Labor Day just hits different after a summer on the road. And while I couldn’t take Domino on the Appalachian Trail with me and Ursula back in June — she’s not conditioned for that kind of effort, and the additional energy it would have taken to keep both the dog and daughter on the trail — my overgrown fur baby and I did have some sweet campouts last month.
Indeed, since adopting Domino in the midst of the pandemic, her steady presence as a traveling companion on many outdoor adventures has added an element of joy to many trips I didn’t know I was missing. Sometimes it takes a little bit of adjustment to sort out the stops on a longer road trip when you have a dog in tow. To wit, I try to stay sensitive to how shifting landscapes and long hours in the car might impact my canine companion, and there’s the fact that a lot of national parks have rules against dogs on trails which though understandable can also be a buzz kill.
Still, from Domino’s POV there’s nothing wrong with exploring USFS lands and state parks. She does well in tents, and certainly seems to smile when cutting loose on forest trails or splashing in small Southeastern streams. This summer, we found remote campgrounds in Pennsylvania’s Loyalsock State Forest, the Monongahela National Forest in West Virginia (where I will return again and again) and the highlands of northern Georgia’s Cloudland Canyon State Park.
Scientists tell us that exposure to nature can help fight depression, lower our blood pressure and enhance our overall sense of well being, and while I’m not sure anybody has done a full-blown study on dogs, Domino seems to grin a little longer and wag her tail a little harder after a couple of days getting back to nature. And in the midst of all this shuffling about, I managed one night to leave my Therm-A-Rest in the car and having carried her dog bed I opted to share Domino’s spot rather than hike back out. Cue Taylor “Karma is my Cat” Swift, as this was opposite our usual routine.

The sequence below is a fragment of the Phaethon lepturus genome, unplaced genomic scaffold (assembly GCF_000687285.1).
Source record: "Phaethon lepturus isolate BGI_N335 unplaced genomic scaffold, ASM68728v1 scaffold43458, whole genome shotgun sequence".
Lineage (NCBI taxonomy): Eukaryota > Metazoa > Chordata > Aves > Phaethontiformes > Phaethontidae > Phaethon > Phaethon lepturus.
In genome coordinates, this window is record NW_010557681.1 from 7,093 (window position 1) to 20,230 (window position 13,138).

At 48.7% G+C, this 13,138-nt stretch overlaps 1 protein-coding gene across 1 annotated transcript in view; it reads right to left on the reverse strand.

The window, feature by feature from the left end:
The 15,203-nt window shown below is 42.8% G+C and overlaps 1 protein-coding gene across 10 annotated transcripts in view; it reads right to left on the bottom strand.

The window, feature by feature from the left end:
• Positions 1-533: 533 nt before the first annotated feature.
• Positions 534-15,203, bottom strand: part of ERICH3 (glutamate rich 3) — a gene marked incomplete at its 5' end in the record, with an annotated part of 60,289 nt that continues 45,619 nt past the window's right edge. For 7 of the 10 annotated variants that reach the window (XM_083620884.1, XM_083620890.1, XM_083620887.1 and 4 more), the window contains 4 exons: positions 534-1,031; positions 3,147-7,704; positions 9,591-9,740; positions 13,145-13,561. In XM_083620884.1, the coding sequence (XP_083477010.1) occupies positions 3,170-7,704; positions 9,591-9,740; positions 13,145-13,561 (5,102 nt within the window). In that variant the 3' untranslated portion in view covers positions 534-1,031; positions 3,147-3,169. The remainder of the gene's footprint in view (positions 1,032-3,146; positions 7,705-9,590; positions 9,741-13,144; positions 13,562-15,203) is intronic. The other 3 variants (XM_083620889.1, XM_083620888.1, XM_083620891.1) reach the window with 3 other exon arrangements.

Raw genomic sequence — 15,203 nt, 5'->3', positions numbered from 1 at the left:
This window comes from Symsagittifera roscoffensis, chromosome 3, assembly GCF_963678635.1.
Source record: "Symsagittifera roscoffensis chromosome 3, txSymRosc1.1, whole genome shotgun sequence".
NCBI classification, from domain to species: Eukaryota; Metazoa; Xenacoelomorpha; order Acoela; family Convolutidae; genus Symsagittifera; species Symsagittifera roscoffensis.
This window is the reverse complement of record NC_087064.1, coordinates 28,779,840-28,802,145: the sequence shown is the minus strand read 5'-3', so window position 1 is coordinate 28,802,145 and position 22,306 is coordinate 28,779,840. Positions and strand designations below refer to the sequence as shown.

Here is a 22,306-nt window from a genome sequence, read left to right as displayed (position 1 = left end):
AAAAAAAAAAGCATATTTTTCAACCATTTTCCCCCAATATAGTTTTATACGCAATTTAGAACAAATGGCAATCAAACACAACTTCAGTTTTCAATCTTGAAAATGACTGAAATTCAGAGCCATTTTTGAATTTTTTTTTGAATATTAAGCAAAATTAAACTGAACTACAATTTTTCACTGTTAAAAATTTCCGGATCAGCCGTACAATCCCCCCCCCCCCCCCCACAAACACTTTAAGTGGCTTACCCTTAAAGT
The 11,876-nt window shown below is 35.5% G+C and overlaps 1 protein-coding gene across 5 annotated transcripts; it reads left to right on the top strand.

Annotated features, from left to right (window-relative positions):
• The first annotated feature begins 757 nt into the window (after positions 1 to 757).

A lot of the basics for camping with dogs comes down to the advice you’d adopt for camping with kids. You don’t need everything under the sun to make your canine companion comfortable, but some basic security items (chew toys, a blanket or bedding) and favorite foods can definitely help improve the outcome. With Domino, I was also super happy to discover that she is usually quieter in a tent than at home, where whatever acoustics and neigbhorhood can set off a barking jag, which is less common in the woods. This has a second benefit, as I don’t worry about bugging my fellow campers — but if your dog is Mr. or Ms. Bark-a-Lot, seek more isolated sites to pitch your tent. Treats and waste bags are also requisite, while I like to roll out and do some hiking to beat back the wiggles after a long drive.
For those more interested in car camping, RV sites and developed campgrounds, there’s a lot to be found at Bringfido.com. It’s not my scene. But to each their own.
Hit me up with questions or if there’s suggestions you think I’m missing. And in honor of my human daughter, here’s a link to TS…..